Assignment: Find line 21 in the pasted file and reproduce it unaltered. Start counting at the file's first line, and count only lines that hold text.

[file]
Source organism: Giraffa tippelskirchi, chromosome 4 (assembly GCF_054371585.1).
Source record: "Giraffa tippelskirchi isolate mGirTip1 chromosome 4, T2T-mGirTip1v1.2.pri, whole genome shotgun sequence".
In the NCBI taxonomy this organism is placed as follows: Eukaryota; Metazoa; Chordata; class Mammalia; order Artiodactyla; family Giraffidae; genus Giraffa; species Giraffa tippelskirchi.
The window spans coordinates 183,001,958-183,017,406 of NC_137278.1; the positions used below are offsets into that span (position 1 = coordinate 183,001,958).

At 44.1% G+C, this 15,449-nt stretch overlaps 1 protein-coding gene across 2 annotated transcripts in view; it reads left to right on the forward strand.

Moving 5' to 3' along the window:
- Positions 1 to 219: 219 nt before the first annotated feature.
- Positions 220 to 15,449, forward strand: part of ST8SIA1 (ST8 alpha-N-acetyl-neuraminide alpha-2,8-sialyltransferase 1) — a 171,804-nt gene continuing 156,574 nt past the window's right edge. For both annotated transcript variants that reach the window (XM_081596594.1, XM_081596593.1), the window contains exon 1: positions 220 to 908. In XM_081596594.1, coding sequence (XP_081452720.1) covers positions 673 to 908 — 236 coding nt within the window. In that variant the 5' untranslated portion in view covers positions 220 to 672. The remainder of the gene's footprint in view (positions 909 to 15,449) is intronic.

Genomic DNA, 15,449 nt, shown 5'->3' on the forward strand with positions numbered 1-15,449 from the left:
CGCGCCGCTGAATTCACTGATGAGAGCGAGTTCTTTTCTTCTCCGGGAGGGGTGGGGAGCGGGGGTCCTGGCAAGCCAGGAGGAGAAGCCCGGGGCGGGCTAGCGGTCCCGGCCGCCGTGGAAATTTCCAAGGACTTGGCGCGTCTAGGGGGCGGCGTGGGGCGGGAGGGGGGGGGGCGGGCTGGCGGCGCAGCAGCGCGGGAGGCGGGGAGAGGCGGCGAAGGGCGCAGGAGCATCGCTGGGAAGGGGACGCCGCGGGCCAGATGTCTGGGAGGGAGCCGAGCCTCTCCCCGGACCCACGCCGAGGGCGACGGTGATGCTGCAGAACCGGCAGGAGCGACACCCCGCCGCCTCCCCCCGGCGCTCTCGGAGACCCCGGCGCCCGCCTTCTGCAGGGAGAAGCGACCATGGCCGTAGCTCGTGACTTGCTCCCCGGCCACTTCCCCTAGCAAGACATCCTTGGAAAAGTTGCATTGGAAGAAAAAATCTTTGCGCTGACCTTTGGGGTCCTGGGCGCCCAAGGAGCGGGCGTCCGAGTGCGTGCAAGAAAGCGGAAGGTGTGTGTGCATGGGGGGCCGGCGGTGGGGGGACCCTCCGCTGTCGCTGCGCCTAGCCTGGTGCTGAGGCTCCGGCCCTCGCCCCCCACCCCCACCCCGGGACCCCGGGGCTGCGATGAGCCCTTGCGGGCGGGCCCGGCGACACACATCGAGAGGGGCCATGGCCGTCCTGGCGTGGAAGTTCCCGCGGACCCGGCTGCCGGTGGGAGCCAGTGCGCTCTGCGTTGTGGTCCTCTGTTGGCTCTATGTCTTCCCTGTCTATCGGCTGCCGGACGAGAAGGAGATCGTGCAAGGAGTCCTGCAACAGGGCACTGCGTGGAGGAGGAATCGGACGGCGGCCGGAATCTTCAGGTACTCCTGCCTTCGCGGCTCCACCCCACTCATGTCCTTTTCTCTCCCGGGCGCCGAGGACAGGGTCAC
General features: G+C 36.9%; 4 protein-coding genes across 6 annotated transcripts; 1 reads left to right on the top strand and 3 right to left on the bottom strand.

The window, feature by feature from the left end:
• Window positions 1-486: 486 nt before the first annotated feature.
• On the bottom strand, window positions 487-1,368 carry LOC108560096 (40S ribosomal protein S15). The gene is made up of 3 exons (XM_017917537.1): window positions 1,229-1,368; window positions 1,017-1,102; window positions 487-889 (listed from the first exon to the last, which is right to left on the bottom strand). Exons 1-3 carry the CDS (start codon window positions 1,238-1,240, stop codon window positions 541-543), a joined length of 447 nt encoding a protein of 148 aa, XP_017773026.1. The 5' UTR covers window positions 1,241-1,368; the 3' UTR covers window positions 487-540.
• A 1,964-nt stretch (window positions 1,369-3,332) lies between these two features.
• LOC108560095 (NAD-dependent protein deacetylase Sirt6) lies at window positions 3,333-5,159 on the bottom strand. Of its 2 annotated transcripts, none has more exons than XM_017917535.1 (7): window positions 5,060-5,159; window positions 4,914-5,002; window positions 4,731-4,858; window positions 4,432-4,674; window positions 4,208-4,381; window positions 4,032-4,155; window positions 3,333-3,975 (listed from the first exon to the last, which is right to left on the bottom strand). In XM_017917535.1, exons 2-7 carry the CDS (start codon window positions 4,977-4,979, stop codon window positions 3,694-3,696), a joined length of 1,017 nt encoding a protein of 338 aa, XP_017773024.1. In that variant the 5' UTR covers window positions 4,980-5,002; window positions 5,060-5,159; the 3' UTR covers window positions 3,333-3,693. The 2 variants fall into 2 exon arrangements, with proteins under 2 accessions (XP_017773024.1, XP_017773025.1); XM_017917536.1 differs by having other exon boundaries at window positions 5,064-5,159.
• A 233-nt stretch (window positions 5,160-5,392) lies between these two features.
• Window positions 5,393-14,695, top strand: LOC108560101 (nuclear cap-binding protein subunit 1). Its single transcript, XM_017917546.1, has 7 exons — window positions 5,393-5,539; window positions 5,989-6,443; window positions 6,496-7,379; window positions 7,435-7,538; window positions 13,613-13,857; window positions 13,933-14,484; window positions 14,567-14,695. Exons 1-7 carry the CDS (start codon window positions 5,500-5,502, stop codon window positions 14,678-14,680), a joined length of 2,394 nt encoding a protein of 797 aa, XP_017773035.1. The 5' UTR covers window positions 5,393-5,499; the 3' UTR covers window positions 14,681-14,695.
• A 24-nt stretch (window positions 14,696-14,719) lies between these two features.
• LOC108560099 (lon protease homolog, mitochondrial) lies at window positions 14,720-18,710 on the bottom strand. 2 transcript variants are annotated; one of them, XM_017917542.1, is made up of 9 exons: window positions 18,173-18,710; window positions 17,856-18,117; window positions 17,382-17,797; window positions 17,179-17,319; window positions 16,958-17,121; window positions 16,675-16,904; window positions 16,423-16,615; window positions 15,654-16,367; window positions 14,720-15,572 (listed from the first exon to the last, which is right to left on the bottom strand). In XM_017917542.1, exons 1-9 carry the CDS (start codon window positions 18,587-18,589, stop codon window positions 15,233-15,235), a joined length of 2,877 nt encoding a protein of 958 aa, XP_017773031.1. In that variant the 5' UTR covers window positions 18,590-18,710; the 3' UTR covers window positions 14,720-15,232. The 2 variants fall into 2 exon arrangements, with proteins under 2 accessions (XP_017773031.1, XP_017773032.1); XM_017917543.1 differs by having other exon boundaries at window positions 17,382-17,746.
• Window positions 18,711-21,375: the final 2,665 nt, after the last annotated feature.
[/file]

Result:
• Window positions 18,711-21,375: the final 2,665 nt, after the last annotated feature.